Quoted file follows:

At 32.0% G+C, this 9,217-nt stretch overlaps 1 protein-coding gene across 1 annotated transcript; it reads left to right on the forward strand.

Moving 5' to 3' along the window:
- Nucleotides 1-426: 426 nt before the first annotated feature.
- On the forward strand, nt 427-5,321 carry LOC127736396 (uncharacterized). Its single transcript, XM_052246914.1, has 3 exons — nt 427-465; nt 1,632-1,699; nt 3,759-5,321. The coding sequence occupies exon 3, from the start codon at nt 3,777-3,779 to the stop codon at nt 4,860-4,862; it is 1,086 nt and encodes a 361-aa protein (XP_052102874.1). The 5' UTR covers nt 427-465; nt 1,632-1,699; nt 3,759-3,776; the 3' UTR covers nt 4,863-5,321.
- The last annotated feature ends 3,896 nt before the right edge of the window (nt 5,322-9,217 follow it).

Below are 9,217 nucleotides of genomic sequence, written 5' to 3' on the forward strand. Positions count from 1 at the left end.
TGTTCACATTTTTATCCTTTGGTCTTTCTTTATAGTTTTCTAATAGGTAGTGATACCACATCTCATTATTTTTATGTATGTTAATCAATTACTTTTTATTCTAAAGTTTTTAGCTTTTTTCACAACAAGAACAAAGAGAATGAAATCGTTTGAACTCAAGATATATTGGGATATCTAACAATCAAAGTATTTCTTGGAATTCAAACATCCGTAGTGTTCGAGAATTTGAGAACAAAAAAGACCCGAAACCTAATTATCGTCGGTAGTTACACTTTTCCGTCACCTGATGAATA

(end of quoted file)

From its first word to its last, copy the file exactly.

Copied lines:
At 32.0% G+C, this 9,217-nt stretch overlaps 1 protein-coding gene across 1 annotated transcript; it reads left to right on the forward strand.

Moving 5' to 3' along the window:
- Nucleotides 1-426: 426 nt before the first annotated feature.
- On the forward strand, nt 427-5,321 carry LOC127736396 (uncharacterized). Its single transcript, XM_052246914.1, has 3 exons — nt 427-465; nt 1,632-1,699; nt 3,759-5,321. The coding sequence occupies exon 3, from the start codon at nt 3,777-3,779 to the stop codon at nt 4,860-4,862; it is 1,086 nt and encodes a 361-aa protein (XP_052102874.1). The 5' UTR covers nt 427-465; nt 1,632-1,699; nt 3,759-3,776; the 3' UTR covers nt 4,863-5,321.
- The last annotated feature ends 3,896 nt before the right edge of the window (nt 5,322-9,217 follow it).

Below are 9,217 nucleotides of genomic sequence, written 5' to 3' on the forward strand. Positions count from 1 at the left end.
TGTTCACATTTTTATCCTTTGGTCTTTCTTTATAGTTTTCTAATAGGTAGTGATACCACATCTCATTATTTTTATGTATGTTAATCAATTACTTTTTATTCTAAAGTTTTTAGCTTTTTTCACAACAAGAACAAAGAGAATGAAATCGTTTGAACTCAAGATATATTGGGATATCTAACAATCAAAGTATTTCTTGGAATTCAAACATCCGTAGTGTTCGAGAATTTGAGAACAAAAAAGACCCGAAACCTAATTATCGTCGGTAGTTACACTTTTCCGTCACCTGATGAATA